PSAR was created by J. Welles Wilder and described in his „New concepts in technical trading systems“ book. PSAR means Parabolic Stop And Reverse. It is a trading tool that tells us when to change our positions - from BUY to SELL and vice versa. It is also used to identify the right moment to exit market - e.g. to set Stop Loss. The aim of PSAR indicator is to define the point at which we should Change or Exit our positions.
PSAR formula looks like follows:
SAR = [(EP) – (SAR n-1)] * AF + (SAR n-1)
EP = Extreme price for the trade. The extreme price is the Highest High for Long trades or Lowest Low for Short trades (HH or LL since we entered a trade).
AF = Acceleration factor. It rises from 0.02 to 0.2.
Acceleration factor defines the speed/distance at which PSAR approaches the Price graph. It begins on the level of 0,02 and rises 0.02 points every time the PSAR moves in the desired direction. The higher the PSAR value is, the closer it is to the price graph. The highest value it can reach is 0.2 - according to Wilder's methodology.
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Using PSAR is quite simple. If the asset price moves bellow the PSAR level, we should Sell. If it moves above the PSAR level, we should BUY. It is similar to moving averages. The main difference is that PSAR, unlike moving average, gradually approaches the price graph. It gives less and less space for any price swings or trend reversals. In other words, if we enter a trade, PSAR gives the price enough space to move in the desired direction. At the beginning the market can be pretty choppy, but the longer we are in a trade, the less space for price swings and corrections there is so the lower our potential loss is.
PSAR moves a bit closer to price graph almost every day. It means that it works like a Stop Loss (if we want to exit market) or Stop and Reverse system (if we just want to change our positions - e.g. from Short to Long). As it moves closer and closer to the price graph, our loss is lower and lower every day, too.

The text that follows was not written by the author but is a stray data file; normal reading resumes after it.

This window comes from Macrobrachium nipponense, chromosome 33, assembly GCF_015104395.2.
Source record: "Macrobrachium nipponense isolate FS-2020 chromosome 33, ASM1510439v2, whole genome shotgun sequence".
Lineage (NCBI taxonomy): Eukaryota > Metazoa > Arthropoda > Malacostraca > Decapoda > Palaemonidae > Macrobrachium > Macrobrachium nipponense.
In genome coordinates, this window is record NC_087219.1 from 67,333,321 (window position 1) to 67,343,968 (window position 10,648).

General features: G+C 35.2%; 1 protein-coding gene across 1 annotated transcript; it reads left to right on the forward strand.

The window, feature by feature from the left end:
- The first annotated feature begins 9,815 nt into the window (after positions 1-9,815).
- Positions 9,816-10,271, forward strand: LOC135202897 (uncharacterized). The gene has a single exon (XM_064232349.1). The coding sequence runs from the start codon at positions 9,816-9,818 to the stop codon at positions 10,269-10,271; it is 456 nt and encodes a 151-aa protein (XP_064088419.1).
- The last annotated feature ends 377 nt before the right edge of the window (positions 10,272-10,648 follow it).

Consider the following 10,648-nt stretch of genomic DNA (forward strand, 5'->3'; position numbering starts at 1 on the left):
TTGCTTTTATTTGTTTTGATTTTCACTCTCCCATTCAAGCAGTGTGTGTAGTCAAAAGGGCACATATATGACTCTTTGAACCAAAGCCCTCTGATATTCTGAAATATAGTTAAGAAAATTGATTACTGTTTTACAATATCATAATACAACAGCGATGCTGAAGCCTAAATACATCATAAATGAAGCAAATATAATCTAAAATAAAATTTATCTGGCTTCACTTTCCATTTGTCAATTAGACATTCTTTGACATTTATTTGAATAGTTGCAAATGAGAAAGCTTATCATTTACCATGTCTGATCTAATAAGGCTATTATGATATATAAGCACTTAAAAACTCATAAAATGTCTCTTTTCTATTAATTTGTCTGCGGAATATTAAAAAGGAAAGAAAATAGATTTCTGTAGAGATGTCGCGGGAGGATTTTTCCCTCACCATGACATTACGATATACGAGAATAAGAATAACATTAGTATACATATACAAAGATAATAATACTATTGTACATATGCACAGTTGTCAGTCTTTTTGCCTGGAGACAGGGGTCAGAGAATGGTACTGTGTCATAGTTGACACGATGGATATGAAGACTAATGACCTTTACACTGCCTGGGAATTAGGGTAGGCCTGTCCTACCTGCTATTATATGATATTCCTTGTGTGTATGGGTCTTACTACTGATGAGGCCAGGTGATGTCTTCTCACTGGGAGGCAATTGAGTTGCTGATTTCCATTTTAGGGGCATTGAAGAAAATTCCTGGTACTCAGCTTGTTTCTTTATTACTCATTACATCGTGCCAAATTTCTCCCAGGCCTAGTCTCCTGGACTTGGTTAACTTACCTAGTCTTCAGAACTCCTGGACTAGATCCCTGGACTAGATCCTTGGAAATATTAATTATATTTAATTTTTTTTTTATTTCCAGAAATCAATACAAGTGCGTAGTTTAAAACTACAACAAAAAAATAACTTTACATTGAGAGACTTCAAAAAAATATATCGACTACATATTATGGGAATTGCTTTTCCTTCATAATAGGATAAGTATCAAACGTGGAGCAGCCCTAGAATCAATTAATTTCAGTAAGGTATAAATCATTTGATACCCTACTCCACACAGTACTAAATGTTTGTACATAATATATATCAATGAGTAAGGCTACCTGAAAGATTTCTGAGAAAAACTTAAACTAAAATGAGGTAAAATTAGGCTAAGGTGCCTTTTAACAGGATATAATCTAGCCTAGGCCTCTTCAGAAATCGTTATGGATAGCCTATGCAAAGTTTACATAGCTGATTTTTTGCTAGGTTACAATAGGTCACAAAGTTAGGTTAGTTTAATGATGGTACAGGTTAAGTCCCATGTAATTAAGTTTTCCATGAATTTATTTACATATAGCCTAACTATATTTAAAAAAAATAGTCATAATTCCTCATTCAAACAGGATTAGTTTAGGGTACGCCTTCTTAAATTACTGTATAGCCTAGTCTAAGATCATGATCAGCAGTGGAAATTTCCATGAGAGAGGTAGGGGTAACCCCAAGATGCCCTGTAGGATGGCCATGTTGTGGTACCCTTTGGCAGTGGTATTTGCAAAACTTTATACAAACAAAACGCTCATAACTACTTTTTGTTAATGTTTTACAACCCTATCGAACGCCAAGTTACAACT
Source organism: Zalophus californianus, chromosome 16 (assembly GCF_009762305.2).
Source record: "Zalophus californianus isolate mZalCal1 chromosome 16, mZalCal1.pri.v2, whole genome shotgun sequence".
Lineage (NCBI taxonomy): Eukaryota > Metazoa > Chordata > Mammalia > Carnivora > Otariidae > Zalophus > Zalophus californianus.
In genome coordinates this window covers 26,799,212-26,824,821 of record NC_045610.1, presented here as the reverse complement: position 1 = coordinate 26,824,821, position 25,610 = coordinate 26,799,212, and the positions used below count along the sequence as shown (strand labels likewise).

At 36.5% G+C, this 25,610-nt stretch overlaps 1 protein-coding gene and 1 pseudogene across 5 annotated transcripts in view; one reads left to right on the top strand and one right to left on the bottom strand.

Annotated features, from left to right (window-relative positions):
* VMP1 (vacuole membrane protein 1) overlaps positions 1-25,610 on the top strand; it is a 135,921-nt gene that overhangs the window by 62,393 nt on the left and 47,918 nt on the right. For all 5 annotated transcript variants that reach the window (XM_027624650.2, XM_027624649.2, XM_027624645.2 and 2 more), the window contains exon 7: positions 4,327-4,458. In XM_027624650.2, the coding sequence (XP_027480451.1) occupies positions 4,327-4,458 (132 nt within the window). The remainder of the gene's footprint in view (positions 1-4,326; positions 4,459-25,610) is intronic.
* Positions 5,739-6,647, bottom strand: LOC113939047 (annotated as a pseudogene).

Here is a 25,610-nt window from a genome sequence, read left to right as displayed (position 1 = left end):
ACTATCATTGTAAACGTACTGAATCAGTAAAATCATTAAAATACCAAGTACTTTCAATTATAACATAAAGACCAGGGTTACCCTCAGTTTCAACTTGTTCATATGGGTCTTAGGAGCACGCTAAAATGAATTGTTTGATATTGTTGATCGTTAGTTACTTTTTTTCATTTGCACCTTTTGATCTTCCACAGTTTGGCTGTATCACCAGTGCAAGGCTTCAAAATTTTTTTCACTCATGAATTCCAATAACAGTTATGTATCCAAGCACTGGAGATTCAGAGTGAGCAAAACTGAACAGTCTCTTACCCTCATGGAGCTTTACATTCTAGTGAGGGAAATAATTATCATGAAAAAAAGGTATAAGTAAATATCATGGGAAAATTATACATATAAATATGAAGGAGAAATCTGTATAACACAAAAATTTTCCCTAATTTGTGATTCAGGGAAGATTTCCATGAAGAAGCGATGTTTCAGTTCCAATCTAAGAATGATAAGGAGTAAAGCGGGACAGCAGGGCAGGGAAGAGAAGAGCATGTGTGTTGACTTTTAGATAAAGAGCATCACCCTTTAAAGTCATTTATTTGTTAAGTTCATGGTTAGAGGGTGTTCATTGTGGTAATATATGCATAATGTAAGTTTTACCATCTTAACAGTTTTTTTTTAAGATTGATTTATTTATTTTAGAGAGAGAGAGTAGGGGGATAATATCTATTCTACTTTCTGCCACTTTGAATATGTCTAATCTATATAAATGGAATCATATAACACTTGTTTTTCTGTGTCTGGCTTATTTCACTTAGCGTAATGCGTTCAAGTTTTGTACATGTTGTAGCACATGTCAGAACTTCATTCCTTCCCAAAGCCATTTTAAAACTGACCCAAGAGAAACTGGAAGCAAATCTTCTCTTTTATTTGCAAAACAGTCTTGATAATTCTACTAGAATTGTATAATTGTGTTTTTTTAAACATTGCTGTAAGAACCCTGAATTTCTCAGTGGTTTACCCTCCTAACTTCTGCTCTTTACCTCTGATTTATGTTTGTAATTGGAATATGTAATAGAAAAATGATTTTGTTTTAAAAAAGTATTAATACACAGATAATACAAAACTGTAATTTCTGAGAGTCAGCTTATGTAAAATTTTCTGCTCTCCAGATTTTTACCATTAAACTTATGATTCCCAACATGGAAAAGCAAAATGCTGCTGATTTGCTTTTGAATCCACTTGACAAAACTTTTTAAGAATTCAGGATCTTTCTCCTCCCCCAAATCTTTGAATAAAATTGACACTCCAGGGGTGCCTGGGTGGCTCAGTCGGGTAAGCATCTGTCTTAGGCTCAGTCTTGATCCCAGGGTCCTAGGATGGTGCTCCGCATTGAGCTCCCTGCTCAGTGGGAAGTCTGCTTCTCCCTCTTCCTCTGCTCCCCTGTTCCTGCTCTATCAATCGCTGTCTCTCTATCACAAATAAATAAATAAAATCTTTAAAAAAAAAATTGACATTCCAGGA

PSAR is appropriate to use in a market that is pretty trending. In a case the market moves sideways and there is none trend prevailing, it gives us many false signals. That's the reason why J. Welles Wilder himself recommended to use PSAR in conjuction with any other trend indicator, in this case ADX (Average Directional Index). Other details can be found in his book: „New concepts in technical trading systems“.
Wilder formed these basic PSAR rules:
- We enter a trade when price crosses SAR. SAR becomes so the new extreme value for next calculations.
- Acceleration factor just increases when a new High is reached (for Long positions) and a new Low is reached (for Short trades). If the price can not overcome HH or LL, the acceleration factor remains the same.
- PSAR values shouldn't be in today's or yesterday's price range. It should allways be out of the range. If such situation occures, while we are in a Long trade, we use 2-day Lowest Low as the PSAR value for next day. The opposite is true for for Short trades.
There are some other rules for PSAR calculation. You can find them in the J. W. Wilder's book, for example. In present days the PSAR indicator is implemented into every analytic tool, so the only thing trader has to do, is to decide about the Acceleration factor settings.
In the end: Some traders are not happy about the large space the PSAR gives the price to move in at the beginning (when we enter a new trade). It means the Stop Loss is defined in a large distance from the price graph and traders must risk much more money. That's the reason why they tighten the Stop Loss at the beginning. They use PSAR as their new SL level just after it is close enough.
It is appropriate to use PSAR in conjuction with own settings of Money Management according to our own risk attitude.
If you are interested in a deeper study of this technical indicator and prefer ready to serve solutions, this section may be of interest to you. There you can find all the available indicators in Excel file for download.